That's why I proposed the integration.

Halc
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### Re: Does Special Relativity contain contradictions?

Steve3007 wrote:
October 10th, 2018, 8:19 am
But the proposition of yours that we are testing is that if those linear motions are equal (450ms-1) then their clocks will stay in sync. In other words, your proposition is that the only effect is due to their linear motion.
And that both are in a gravity well, but since we're not computing absolute dilation here, only relative dilation, both the identical gravitational potential and the identical speed can be discounted. So the only effect is due to their different acceleration, and since acceleration is proposed to not have an effect, the two clocks will stay in sync.
In other words, your proposition is that the acceleration of objects moving in a circle is not equivalent to a radial gravitational field in which the field strength is directly proportional to r, instead of being inversely proportions to r2, as it is for the gravitational fields of massive bodies like the Earth.
No, I had no concept of equivalent r. It isn't necessary. Alice can be accelerating randomly in all different directions like military evasive maneuvers. I just want her to keep up the 1000g and stay close to the average of 450m/s, returning to the starting point after the duration of the exercise. The circle is the easiest way to do that, but r never figures into it.
In my simulation, I have demonstrated two ways to measure gravitational time dilation.
They both measure delta-dilation, not dilation. They both express the difference between Alice and Bob, piled atop each other at separation h. Nobody is piled up like that in my experiment. The equations are inappropriate for this situation.
You can compute actual dilation from 450m/s speed and about 1.1e6m/s escape velocity, but that's the same for both of them, so why bother when the two computations are going to be identical. If you want to use a meaningful r, you can put a tiny black hole at the pole that has a gravitational pull of 1001g at 20.25m and have Alice wing around that at that same RPM, but the dilation in that case will be different than Bob. Alice won't enjoy that experience either, so it's not like Alice won't be able to tell which box she was put in.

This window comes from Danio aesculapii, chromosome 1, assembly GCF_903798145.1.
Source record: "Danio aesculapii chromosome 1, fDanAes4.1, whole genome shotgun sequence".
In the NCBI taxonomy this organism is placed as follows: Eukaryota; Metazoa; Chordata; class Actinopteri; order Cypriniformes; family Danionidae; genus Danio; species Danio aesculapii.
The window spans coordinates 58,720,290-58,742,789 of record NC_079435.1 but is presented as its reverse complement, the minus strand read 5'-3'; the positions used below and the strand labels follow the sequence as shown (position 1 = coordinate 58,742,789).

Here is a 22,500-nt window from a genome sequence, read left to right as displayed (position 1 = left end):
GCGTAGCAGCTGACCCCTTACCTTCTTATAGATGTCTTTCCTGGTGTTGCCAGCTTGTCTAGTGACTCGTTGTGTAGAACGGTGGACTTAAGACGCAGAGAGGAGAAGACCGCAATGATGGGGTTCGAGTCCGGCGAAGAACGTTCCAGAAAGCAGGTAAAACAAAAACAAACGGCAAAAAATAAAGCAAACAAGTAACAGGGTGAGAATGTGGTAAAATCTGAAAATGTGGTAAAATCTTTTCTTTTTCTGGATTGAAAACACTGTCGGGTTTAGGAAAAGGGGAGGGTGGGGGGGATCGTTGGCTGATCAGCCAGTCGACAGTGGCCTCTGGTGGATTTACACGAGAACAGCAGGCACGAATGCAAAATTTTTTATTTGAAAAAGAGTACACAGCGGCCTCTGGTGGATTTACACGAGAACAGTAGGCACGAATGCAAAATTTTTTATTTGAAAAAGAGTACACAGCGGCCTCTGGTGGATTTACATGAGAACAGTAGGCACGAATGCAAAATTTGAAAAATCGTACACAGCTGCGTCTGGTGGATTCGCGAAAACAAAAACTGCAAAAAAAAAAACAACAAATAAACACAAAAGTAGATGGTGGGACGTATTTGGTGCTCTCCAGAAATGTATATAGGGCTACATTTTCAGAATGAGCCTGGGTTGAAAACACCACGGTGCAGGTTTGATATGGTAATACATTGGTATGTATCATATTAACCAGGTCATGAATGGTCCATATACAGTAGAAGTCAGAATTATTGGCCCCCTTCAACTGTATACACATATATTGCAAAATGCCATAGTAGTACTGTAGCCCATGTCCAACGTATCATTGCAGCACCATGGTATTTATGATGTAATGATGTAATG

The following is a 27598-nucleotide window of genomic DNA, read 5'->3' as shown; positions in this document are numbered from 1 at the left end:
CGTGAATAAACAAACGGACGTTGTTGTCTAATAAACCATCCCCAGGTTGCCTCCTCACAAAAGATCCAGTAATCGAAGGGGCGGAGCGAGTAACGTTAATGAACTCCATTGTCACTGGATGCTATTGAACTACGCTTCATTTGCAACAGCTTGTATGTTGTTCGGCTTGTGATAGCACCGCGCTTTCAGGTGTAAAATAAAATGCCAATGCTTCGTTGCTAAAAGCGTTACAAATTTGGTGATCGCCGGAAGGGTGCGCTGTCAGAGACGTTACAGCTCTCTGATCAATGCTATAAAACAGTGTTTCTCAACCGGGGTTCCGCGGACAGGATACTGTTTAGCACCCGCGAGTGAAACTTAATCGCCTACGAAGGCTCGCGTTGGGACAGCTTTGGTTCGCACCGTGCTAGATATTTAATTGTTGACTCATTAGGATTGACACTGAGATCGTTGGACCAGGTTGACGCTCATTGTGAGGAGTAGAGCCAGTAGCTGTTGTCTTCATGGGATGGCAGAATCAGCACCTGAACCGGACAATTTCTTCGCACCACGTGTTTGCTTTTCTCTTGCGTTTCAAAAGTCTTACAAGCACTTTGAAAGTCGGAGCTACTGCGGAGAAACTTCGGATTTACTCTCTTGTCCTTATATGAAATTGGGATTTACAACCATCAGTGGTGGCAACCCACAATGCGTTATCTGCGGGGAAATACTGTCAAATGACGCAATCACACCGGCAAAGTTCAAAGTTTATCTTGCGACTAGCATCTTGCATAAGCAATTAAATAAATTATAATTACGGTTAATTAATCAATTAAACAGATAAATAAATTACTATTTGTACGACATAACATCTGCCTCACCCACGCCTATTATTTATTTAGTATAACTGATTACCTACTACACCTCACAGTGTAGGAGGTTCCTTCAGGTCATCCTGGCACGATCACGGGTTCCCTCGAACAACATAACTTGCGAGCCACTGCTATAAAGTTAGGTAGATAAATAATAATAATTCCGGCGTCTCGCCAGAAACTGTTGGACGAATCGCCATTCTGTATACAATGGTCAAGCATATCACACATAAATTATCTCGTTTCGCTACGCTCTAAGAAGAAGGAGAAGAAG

One uses an equation created by Schwartzschild from Einstein's GR equations for a radial gravitational field that varies as 1/r2. The other uses the equivalence between a radial gravitational field like this and the results for a set of boxes/rockets that are accelerating in zero gravity space.
Well, both of those equations are going to be pretty useless in this case. We don't have a set of boxes. Just one box.
If the rotating centrifuge were to be considered as a radial gravitational field in which the force is directly proportional to r, then I do not have access to an equivalent of that Schwartzschild (GR) equation for that type of radial gravitational field.
There wouldn't be one since gravity doesn't do that.
That is why I proposed using the same integration method used in the simulation. The calculation for a 1/r2 radial field means considering the difference between a point in the field and a point of zero gravitational potential (infinite distance away). The analogue here would be to the centre of the centrifuge, because if this rotational motion were equivalent to a radial gravitational field whose strength is directly proportional to r, then r=0 would be the point of zero potential. Whereas when the field strength goes as 1/r2 r = infinity is this zero gravitational potential point.